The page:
This game is - finally - for all the Tostitos
The long wait is over as Ohio State and Miami prepare for tonight's national championship game.
& lt;a href=mailto:email@example.com & gt;By ROB TODOR & lt;/a & gt;
VINDICATOR SPORTS EDITOR
PHOENIX -- All the talk is done. The questions have been asked -- over and over and over again -- and the answers have been given -- and given and given.
All that remains is the game. With nothing on the line, except the championship of college football.
Ohio State and Miami finished preparations for the 32nd Tostitos Fiesta Bowl Thursday with short walk-through practices at Sun Devil Stadium. It was the teams' first, and only, time on the neatly-groomed playing surface before tonight's (8:20 p.m.) contest.
The Buckeyes (13-0) remain underdogs, at least in the minds of the oddsmakers and national media.
That's OK with Ohio State coach Jim Tressel, although he said Thursday that any discussions about who's the favorite or the underdog haven't taken place at Ohio State's practice facility.
"We've never used the word 'underdog' unless we were talking about a blitz or something that we were getting ready for," he quipped.
Miami (12-0) enters with a 34-game winning streak and is the defending BCS champion. Last January, in the Rose Bowl, the Hurricanes defeated Nebraska 37-14.
"I don't know that we have a particular advantage [from last year's experience]," said Miami coach Larry Coker. "Our players are not overwhelmed by the magnitude of the game. They're not overwhelmed by playing for a national championship. Hopefully that's an advantage."
Miami won in a rout last January by scoring three touchdowns in a span of less than four minutes in the second quarter, extending a 7-0 lead to 28-0.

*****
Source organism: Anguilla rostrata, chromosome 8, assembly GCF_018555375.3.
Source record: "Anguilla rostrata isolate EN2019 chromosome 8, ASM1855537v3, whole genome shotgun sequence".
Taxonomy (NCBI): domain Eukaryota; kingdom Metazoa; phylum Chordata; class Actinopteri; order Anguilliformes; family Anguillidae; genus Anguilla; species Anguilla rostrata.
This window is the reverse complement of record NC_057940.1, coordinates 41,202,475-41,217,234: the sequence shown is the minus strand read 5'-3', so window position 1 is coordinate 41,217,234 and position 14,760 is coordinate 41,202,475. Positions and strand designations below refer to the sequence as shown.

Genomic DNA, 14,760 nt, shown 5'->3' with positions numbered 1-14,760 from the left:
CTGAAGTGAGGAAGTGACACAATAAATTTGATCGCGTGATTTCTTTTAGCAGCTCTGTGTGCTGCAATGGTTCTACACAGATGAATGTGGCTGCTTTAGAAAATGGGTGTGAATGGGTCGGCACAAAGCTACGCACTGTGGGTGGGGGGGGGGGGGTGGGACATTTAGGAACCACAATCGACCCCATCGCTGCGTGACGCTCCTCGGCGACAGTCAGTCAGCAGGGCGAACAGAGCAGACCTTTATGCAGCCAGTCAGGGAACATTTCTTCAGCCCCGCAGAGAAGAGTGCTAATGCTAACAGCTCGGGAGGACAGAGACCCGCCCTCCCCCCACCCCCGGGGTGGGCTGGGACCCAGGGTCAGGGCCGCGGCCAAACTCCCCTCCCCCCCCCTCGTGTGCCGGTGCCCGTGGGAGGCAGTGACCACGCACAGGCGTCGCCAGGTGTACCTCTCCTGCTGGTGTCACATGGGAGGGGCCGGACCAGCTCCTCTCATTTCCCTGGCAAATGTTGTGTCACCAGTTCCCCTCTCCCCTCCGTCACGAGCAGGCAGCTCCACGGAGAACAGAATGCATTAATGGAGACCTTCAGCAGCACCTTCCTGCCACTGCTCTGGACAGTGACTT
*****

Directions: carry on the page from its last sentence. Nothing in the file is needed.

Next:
The Buckeyes must not allow a similar outburst.
"Every single matchup is important; there's not one thing that's not important," said Tressel. "Everyone has talked about the first 10 or 12 minutes being important, and that's true, but then the next 10 or 12 minutes are going to be just as important, and so on. All 60 minutes [tonight] are going to be important."
The Hurricanes have averaged 41 points per game over the course of their winning streak, which dates to Sept. 9, 2000, a 34-29 loss at Washington. Miami not only scores a lot of points, but does so in a quick-strike fashion.
The average drive of the Hurricanes' 67 offensive touchdowns this season lasts just 1 minute, 58 seconds. Overall, 37 of those touchdown drives took place in under two minutes and 18 came in less than a minute.
Also, of Miami's 810 plays from scrimmage this season, 201, or 24.8 percent, gained 10 or more yards.
"Miami has the greatest combination of explosiveness and balance of, really, any team we've seen," said Tressel. "Our guys know that every tackle is going to be important, every shed of every block. If you're covering a guy man [to man], you had better have him covered and then make a play if they throw it to him anyway. You have to play your best football to compete against the likes of Miami."
Ohio State ranked first in the Big Ten in total defense and scoring defense, and second in rushing defense and pass efficiency defense.
But the Buckeyes have not faced an offense with Miami's balance.
The Hurricanes, featuring Willis McGahee, averaged 192.8 yards per game rushing this season. And with quarterback Ken Dorsey at the controls, the Miami passing attack averaged 282.6 yards per contest.
"I think what he gives our offense, you just can't say enough what Ken Dorsey has done for our football team and our program," said Coker. "We know what our team is and is not with and without Ken Dorsey. You know his record as well as I do; he's only fallen short one time."
Dorsey is 38-1 as the starting quarterback.
Every starter on Ohio State's defensive line earned all-conference honors, first or second team, by the Big Ten coaches. That unit's play, against a somewhat undersized Miami offensive line, will play a key role tonight.
Tressel was asked if the atmosphere surrounding the game was overwhelming at times.
"As you watch Miami on film, that's overwhelming," he said.
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